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Dr. Gott: Many Disorders Connected to Protein Abnormalities

December 4, 2005

By PETER GOTT, M.D. Newspaper Enterprise Association

Dear Dr. Gott: I’ve been diagnosed with abnormal protein. I’m told there is no treatment for this condition. I’ve been treated for arthritis for years, and my doctor tells me it may be the protein causing the pain in my joints. This protein also makes my thyroid show up overactive in all blood tests. Can you tell me what part this condition plays in my overall health picture?

Dear Reader:: I’m not sure what you mean by abnormal protein because there are many medical conditions associated with excess or abnormal proteins in the body. For example, multiple myeloma, a form of blood cell cancer, causes elevated blood proteins that can plug up the kidneys, leading to renal failure.

Also, chronic illness can lead to production of an abnormal protein, called amyloid, that may cause organ damage. Finally, most autoimmune disorders, such as lupus and rheumatoid arthritis, are marked by unusual proteins in the blood.

From your brief description, I’d say you probably have an autoimmune disease that is affecting your joints and your thyroid gland. This could be a combination of diseases, such as rheumatoid arthritis and hyperthyroidism, or it might be a single malfunction of protein synthesis affecting many organs. Using selective blood tests, your doctor should be able to clarify your problem.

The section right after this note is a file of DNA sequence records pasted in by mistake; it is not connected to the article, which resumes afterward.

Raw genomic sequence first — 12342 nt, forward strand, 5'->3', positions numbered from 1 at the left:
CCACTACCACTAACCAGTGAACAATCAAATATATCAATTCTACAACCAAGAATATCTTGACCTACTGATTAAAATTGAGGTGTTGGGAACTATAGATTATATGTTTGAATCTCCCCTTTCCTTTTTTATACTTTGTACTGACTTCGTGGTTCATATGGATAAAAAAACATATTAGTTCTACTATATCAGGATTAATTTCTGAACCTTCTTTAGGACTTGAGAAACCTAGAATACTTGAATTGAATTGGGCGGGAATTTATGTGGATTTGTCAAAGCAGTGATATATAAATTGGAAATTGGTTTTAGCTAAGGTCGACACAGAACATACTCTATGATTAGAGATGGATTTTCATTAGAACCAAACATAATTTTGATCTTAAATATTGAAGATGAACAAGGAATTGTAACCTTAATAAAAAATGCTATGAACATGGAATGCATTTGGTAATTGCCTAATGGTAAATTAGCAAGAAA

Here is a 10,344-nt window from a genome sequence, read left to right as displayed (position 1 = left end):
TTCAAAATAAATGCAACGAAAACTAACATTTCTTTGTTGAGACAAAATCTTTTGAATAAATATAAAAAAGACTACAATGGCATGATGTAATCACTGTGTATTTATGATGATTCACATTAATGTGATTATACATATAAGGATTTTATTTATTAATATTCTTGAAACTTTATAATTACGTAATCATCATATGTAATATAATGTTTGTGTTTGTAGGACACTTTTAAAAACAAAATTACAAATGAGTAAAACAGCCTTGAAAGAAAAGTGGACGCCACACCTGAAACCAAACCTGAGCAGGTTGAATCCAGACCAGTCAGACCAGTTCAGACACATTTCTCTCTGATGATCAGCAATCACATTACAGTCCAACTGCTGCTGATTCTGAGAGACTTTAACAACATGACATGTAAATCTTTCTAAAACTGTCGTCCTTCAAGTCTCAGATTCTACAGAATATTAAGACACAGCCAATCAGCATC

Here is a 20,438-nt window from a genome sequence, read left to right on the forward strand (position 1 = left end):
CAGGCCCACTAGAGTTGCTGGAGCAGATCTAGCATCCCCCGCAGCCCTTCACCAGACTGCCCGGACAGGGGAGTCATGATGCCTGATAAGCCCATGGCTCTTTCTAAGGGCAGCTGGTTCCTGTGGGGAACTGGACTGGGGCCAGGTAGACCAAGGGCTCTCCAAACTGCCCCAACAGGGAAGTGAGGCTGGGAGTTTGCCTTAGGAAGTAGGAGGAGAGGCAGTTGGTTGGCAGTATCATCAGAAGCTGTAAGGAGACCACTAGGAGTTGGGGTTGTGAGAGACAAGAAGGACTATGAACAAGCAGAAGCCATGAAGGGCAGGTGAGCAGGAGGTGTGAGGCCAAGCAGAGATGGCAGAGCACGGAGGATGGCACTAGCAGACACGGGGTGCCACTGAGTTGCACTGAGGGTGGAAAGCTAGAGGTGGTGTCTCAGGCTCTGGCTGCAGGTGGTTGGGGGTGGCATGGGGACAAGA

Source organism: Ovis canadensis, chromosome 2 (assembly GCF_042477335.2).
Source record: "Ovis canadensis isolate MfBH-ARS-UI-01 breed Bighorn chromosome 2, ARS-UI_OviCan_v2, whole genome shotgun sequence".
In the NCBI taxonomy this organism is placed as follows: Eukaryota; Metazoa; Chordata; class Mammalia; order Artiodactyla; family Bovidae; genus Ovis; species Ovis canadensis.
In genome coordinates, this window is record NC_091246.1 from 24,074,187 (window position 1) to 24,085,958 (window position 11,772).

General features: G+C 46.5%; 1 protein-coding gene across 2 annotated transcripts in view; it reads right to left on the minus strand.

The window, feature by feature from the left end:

Obviously, your health will be affected by any protein abnormality; therefore, it’s important for the physician to establish a diagnosis that is more specific than “abnormal protein.” Once the abnormality has been suitably categorized, you can receive appropriate treatment.

For instance, therapy for rheumatoid arthritis includes anti- inflammatory drugs; treatment of hyperthyroidism requires anti- thyroid medication (or radioactive iodine), and management of lupus often necessitates cortisone. Usually, once the underlying disorder is brought under control, the consequences of the abnormal proteins improve and patients return to relatively good health.

I suggest you discuss these issues with your physician, who will explain your disease and recommend treatment.

Dear Dr. Gott: I’m scheduled to have a bunionectomy shortly, and I have a tendency to develop keloids. What, if any, complications could the keloids cause to impede the healing process?

Dear Reader:: Keloids are excessive scar formation. Their cause is unknown. Keloids can follow injury or surgery, but the extent of keloid formation is impossible to predict. In my experience, keloids rarely appear on the feet. Therefore, it’s probably safe to have your bunion operation.

Remember that keloids, being scars, do not interfere with healing: They’re actually part of the healing process. When a keloid causes symptoms (such as pain or skin irritation), it can be surgically removed.

Write Dr. Gott c/o United Media, 200 Madison Ave. 4th floor, New York, NY 10016




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